Understanding Linux Network Internals: Guided Tour to Networking on Linux
If you've ever wondered how Linux carries out the complicated tasks assigned to it by the IP protocols -- or if you just want to learn about modern networking through real-life examples -- Understanding Linux Network Internals is for you.
Like the popular O'Reilly book, Understanding the Linux Kernel, this book clearly explains the underlying concepts and teaches you how to follow the actual C code that implements it. Although some background in the TCP/IP protocols is helpful, you can learn a great deal from this text about the protocols themselves and their uses. And if you already have a base knowledge of C, you can use the book's code walkthroughs to figure out exactly what this sophisticated part of the Linux kernel is doing.
Part of the difficulty in understanding networks -- and implementing them -- is that the tasks are broken up and performed at many different times by different pieces of code. One of the strengths of this book is to integrate the pieces and reveal the relationships between far-flung functions and data structures. Understanding Linux Network Internals is both a big-picture discussion and a no-nonsense guide to the details of Linux networking. Topics include:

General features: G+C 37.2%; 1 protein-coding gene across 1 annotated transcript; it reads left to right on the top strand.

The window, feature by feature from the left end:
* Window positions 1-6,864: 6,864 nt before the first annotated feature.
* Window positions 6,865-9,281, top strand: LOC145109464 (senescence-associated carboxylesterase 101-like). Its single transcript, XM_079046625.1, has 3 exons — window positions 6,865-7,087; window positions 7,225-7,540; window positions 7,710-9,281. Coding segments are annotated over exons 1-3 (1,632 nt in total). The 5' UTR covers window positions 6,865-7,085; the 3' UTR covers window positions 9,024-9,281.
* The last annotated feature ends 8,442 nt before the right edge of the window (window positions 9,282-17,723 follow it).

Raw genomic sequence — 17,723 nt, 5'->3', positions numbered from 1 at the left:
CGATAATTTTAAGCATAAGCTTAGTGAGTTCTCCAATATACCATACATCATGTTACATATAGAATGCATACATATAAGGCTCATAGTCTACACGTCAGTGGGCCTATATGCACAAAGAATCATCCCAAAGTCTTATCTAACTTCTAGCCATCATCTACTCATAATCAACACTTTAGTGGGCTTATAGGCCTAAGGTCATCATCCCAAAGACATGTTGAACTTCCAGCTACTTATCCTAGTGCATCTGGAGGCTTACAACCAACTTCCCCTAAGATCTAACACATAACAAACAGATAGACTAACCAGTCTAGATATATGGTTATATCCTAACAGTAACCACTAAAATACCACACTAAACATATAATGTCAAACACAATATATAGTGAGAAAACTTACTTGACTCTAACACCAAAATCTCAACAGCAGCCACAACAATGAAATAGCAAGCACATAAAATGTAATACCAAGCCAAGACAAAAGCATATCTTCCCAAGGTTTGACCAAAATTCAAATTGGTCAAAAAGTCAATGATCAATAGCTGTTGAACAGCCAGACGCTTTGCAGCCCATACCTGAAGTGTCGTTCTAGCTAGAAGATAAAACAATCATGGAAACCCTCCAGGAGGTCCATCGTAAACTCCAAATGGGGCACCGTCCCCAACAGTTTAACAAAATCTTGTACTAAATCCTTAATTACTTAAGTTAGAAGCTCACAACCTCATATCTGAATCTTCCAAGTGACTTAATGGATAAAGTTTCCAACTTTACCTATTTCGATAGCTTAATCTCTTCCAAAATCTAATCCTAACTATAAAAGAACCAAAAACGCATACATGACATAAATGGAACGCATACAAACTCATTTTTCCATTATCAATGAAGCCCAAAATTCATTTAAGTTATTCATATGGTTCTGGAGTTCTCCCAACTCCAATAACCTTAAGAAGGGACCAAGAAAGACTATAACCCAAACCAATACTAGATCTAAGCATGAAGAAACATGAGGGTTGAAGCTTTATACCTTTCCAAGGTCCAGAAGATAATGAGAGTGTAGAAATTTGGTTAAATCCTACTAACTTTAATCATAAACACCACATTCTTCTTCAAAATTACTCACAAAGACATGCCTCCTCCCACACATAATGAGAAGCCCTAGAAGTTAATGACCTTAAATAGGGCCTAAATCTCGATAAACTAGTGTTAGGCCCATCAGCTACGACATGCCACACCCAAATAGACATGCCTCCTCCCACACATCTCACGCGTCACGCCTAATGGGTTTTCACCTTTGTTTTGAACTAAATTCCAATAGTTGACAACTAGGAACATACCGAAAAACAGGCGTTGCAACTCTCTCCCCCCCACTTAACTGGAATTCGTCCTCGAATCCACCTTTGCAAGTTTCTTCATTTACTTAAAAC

Author Christian Benvenuti, an operating system designer specializing in networking, explains much more than how Linux code works. He shows the purposes of major networking features and the trade-offs involved in choosing one solution over another. A large number of flowcharts and other diagrams enhance the book's understandability.
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Linux Foundations and Features
Forwarding and Local Delivery
Layer Four Protocol and Raw IP Handling
Internet Control Message Protocol ICMPv4
Kernel Infrastructure for Component Initialization
Device Registration and Initialization
Interrupts and Network Drivers
General and Reference Material About Interrupts
The Spanning Tree Protocol